Shooting Animals

Of course I mean with a camera, and also at the zoo. Just wondering whether there are any special tips for D5200 users that would make the experience more rewarding, especially with regard to exposure programs, A, S, M or can one simply pick P and fire away. Also best focus mode as well as focus area. I will shoot both indoors and outside and use the "kit" 18-55 and 55-200 lenses.

Many thanks in advance.


  • My best luck shooting animals has been with Aperture priority, and continuous servo focus in either single point or the smallest dynamic range (if in a zoo, the animals may not be moving fast, so single point is less likely to shift to the wrong part of the animal). If you are fairly distant from an animal, even the widest aperture on the kit lens is likely to give enough depth of field, but if the light is decent, you may get better definition stopped down to F 6.3 or 8.

    If the animal is against a bright background, and especially if you can't get close to it, consider changing to spot metering. Spot metering will be at your chosen focus point, so if you're aiming for an animal's face, that's what will be metered, and surrounding windows, skylights, black caves, etc. will be ignored.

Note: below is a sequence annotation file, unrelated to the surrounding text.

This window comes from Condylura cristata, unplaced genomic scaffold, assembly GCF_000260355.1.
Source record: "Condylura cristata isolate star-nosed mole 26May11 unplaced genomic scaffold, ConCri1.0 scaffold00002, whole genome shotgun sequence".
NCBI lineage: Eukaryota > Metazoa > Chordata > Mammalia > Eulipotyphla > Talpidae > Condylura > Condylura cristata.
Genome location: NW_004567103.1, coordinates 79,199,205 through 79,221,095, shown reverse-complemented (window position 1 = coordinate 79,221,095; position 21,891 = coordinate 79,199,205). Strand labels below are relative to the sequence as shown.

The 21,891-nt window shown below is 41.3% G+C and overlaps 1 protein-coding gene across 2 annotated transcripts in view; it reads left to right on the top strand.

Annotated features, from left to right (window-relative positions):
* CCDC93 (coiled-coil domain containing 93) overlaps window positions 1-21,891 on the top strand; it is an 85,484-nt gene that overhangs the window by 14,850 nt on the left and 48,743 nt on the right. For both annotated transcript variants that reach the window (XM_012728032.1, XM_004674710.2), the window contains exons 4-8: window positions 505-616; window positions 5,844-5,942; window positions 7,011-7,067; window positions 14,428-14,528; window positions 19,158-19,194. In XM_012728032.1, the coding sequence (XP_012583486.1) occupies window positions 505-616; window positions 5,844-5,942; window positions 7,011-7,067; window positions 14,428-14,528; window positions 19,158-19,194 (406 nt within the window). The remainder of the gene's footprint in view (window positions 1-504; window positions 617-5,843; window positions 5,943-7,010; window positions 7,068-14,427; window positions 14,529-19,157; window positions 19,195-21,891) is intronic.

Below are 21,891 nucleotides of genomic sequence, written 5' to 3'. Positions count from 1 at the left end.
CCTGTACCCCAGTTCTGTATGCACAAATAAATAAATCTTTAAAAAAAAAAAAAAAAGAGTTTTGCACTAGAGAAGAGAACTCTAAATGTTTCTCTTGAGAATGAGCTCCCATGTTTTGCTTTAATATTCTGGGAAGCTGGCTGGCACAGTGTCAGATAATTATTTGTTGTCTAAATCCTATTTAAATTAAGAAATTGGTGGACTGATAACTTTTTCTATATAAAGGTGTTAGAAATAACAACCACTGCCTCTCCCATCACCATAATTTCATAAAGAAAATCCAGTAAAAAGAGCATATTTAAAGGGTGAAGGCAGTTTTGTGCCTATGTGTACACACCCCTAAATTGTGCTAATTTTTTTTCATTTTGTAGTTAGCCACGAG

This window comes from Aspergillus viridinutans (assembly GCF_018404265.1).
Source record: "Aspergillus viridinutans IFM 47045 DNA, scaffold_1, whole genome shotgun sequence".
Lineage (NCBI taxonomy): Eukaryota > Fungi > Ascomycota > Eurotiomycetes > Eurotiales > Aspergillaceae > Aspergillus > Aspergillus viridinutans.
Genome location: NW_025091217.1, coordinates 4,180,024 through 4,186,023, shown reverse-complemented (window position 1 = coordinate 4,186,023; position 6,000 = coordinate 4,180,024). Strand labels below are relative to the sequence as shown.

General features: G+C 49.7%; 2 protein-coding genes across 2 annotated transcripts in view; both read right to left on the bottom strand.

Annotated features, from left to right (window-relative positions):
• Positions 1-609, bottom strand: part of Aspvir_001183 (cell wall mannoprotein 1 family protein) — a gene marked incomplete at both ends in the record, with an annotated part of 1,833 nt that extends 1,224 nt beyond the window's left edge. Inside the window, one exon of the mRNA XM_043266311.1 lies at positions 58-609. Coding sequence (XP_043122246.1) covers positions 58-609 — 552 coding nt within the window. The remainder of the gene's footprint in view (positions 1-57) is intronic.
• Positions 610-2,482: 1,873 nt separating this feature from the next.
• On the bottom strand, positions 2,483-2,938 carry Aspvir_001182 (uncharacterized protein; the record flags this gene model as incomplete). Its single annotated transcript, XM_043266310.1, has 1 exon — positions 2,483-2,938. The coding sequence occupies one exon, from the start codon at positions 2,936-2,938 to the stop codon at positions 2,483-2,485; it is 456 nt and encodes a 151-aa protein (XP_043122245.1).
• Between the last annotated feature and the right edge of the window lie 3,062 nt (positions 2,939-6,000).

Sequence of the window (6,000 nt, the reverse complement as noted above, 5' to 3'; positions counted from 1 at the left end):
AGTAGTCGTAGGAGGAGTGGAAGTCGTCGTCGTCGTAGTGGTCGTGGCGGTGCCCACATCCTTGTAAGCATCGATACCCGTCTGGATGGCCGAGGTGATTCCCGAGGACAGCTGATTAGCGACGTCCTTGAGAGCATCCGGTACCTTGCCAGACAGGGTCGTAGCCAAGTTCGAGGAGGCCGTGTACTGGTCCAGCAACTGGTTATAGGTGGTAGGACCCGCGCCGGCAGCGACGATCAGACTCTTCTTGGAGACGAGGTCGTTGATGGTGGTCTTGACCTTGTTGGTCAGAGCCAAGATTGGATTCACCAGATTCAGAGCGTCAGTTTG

If light is poor and you need to boost the ISO, make sure you have experimented beforehand to see how high ISO noise looks on your camera. On the D3200 things get a little bit dirty at ISO 800 and above, but how much this bothers will depend on how much crop you need. The more you have to crop, the more the noise will be bothersome and eat away at edge details. If you can get fairly close and don't need to crop, you can go higher. The brighter the scene, too, the less the noise.

    If you are using Auto ISO, you can set an upper limit, but on the D3200, at least, there is an undocumented glitch which may be present on the 5200 too. When you set an upper limit and are using auto ISO, the full selection of higher speeds still is shown, but the camera will not shoot above the limit even if you choose it. It will not tell you this, though, and you'll only see it in the EXIF info for the shot you've made. For this reason, if you're shooting in very variable light, you may be better off turning off Auto ISO and keeping track of it manually. If you do use Auto, you may have to find that sweet spot between too much noise and too low a value.

    You can find out whether the D5200 has this feature by temporarily going into Auto ISO, setting the upper limit at a low ISO, then setting the ISO manually at a higher number. Shoot a scene in low light. If the ISO shown in the post-shot EXIF is what you set, then the fault has been corrected. If it is at the upper limit set in the menu, it has not. The D3200 has this fault, but the D7100 does not, so I can't tell you which way the model between will fall.

    If you are confronted with a fence or cage, try to get as close to its wires or bars as you can. The closer you are, the less visible they'll be. Needless to say this is not a suggestion that you stick your lens through the bars of the lion's cage or let the elephants grab your lens shade.
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